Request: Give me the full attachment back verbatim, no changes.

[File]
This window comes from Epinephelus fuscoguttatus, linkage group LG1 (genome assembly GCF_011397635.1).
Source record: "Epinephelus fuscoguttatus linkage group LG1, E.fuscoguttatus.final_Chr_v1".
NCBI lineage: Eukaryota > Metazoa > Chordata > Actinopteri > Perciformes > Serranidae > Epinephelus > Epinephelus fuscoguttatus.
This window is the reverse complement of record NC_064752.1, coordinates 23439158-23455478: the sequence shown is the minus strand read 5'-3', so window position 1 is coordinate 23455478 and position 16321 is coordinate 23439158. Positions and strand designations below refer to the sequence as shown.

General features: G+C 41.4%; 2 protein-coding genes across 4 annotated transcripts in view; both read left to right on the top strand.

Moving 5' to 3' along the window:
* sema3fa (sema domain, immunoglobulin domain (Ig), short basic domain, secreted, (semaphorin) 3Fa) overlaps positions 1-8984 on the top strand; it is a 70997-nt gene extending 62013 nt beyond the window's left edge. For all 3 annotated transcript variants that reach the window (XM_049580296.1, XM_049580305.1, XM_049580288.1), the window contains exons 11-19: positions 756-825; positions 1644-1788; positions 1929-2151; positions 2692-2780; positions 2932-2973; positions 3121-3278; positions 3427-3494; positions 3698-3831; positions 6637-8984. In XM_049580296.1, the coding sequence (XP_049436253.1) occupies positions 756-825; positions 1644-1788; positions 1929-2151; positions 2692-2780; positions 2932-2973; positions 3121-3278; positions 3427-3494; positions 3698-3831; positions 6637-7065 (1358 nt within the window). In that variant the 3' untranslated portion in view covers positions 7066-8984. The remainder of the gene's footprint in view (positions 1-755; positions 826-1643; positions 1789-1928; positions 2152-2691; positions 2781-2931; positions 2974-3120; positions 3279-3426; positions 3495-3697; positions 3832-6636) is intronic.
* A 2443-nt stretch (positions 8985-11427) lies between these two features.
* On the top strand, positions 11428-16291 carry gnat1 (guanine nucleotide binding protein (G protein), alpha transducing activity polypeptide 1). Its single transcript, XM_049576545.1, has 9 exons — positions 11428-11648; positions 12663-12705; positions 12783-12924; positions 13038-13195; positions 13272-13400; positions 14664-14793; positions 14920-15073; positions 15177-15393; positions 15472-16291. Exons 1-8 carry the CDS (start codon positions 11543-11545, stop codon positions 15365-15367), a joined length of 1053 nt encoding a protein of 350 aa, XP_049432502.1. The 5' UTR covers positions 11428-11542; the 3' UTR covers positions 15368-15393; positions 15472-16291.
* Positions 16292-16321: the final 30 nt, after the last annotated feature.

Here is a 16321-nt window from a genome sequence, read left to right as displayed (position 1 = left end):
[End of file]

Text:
This window comes from Epinephelus fuscoguttatus, linkage group LG1 (genome assembly GCF_011397635.1).
Source record: "Epinephelus fuscoguttatus linkage group LG1, E.fuscoguttatus.final_Chr_v1".
NCBI lineage: Eukaryota > Metazoa > Chordata > Actinopteri > Perciformes > Serranidae > Epinephelus > Epinephelus fuscoguttatus.
This window is the reverse complement of record NC_064752.1, coordinates 23439158-23455478: the sequence shown is the minus strand read 5'-3', so window position 1 is coordinate 23455478 and position 16321 is coordinate 23439158. Positions and strand designations below refer to the sequence as shown.

General features: G+C 41.4%; 2 protein-coding genes across 4 annotated transcripts in view; both read left to right on the top strand.

Moving 5' to 3' along the window:
* sema3fa (sema domain, immunoglobulin domain (Ig), short basic domain, secreted, (semaphorin) 3Fa) overlaps positions 1-8984 on the top strand; it is a 70997-nt gene extending 62013 nt beyond the window's left edge. For all 3 annotated transcript variants that reach the window (XM_049580296.1, XM_049580305.1, XM_049580288.1), the window contains exons 11-19: positions 756-825; positions 1644-1788; positions 1929-2151; positions 2692-2780; positions 2932-2973; positions 3121-3278; positions 3427-3494; positions 3698-3831; positions 6637-8984. In XM_049580296.1, the coding sequence (XP_049436253.1) occupies positions 756-825; positions 1644-1788; positions 1929-2151; positions 2692-2780; positions 2932-2973; positions 3121-3278; positions 3427-3494; positions 3698-3831; positions 6637-7065 (1358 nt within the window). In that variant the 3' untranslated portion in view covers positions 7066-8984. The remainder of the gene's footprint in view (positions 1-755; positions 826-1643; positions 1789-1928; positions 2152-2691; positions 2781-2931; positions 2974-3120; positions 3279-3426; positions 3495-3697; positions 3832-6636) is intronic.
* A 2443-nt stretch (positions 8985-11427) lies between these two features.
* On the top strand, positions 11428-16291 carry gnat1 (guanine nucleotide binding protein (G protein), alpha transducing activity polypeptide 1). Its single transcript, XM_049576545.1, has 9 exons — positions 11428-11648; positions 12663-12705; positions 12783-12924; positions 13038-13195; positions 13272-13400; positions 14664-14793; positions 14920-15073; positions 15177-15393; positions 15472-16291. Exons 1-8 carry the CDS (start codon positions 11543-11545, stop codon positions 15365-15367), a joined length of 1053 nt encoding a protein of 350 aa, XP_049432502.1. The 5' UTR covers positions 11428-11542; the 3' UTR covers positions 15368-15393; positions 15472-16291.
* Positions 16292-16321: the final 30 nt, after the last annotated feature.

Here is a 16321-nt window from a genome sequence, read left to right as displayed (position 1 = left end):